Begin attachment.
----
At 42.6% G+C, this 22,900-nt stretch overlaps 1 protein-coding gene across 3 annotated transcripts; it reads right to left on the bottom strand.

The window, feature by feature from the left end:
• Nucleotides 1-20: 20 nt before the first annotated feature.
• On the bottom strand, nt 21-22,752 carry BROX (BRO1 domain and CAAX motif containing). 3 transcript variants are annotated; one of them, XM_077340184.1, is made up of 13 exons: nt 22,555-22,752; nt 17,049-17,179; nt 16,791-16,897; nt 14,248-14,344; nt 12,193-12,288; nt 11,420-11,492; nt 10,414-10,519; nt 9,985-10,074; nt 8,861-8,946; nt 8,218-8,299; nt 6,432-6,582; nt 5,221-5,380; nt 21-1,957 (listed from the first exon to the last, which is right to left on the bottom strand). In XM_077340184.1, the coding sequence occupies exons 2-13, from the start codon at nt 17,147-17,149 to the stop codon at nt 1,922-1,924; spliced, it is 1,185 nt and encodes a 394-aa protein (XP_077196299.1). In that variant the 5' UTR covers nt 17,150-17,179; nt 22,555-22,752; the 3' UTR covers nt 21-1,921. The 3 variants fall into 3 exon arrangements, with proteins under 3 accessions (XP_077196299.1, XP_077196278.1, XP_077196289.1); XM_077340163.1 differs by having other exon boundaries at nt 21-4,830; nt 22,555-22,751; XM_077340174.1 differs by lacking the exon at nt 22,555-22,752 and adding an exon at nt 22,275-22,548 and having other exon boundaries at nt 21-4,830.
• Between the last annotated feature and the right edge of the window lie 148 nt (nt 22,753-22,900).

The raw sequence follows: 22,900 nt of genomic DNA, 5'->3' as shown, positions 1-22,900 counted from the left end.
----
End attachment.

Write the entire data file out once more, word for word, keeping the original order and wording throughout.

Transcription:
At 42.6% G+C, this 22,900-nt stretch overlaps 1 protein-coding gene across 3 annotated transcripts; it reads right to left on the bottom strand.

The window, feature by feature from the left end:
• Nucleotides 1-20: 20 nt before the first annotated feature.
• On the bottom strand, nt 21-22,752 carry BROX (BRO1 domain and CAAX motif containing). 3 transcript variants are annotated; one of them, XM_077340184.1, is made up of 13 exons: nt 22,555-22,752; nt 17,049-17,179; nt 16,791-16,897; nt 14,248-14,344; nt 12,193-12,288; nt 11,420-11,492; nt 10,414-10,519; nt 9,985-10,074; nt 8,861-8,946; nt 8,218-8,299; nt 6,432-6,582; nt 5,221-5,380; nt 21-1,957 (listed from the first exon to the last, which is right to left on the bottom strand). In XM_077340184.1, the coding sequence occupies exons 2-13, from the start codon at nt 17,147-17,149 to the stop codon at nt 1,922-1,924; spliced, it is 1,185 nt and encodes a 394-aa protein (XP_077196299.1). In that variant the 5' UTR covers nt 17,150-17,179; nt 22,555-22,752; the 3' UTR covers nt 21-1,921. The 3 variants fall into 3 exon arrangements, with proteins under 3 accessions (XP_077196299.1, XP_077196278.1, XP_077196289.1); XM_077340163.1 differs by having other exon boundaries at nt 21-4,830; nt 22,555-22,751; XM_077340174.1 differs by lacking the exon at nt 22,555-22,752 and adding an exon at nt 22,275-22,548 and having other exon boundaries at nt 21-4,830.
• Between the last annotated feature and the right edge of the window lie 148 nt (nt 22,753-22,900).

The raw sequence follows: 22,900 nt of genomic DNA, 5'->3' as shown, positions 1-22,900 counted from the left end.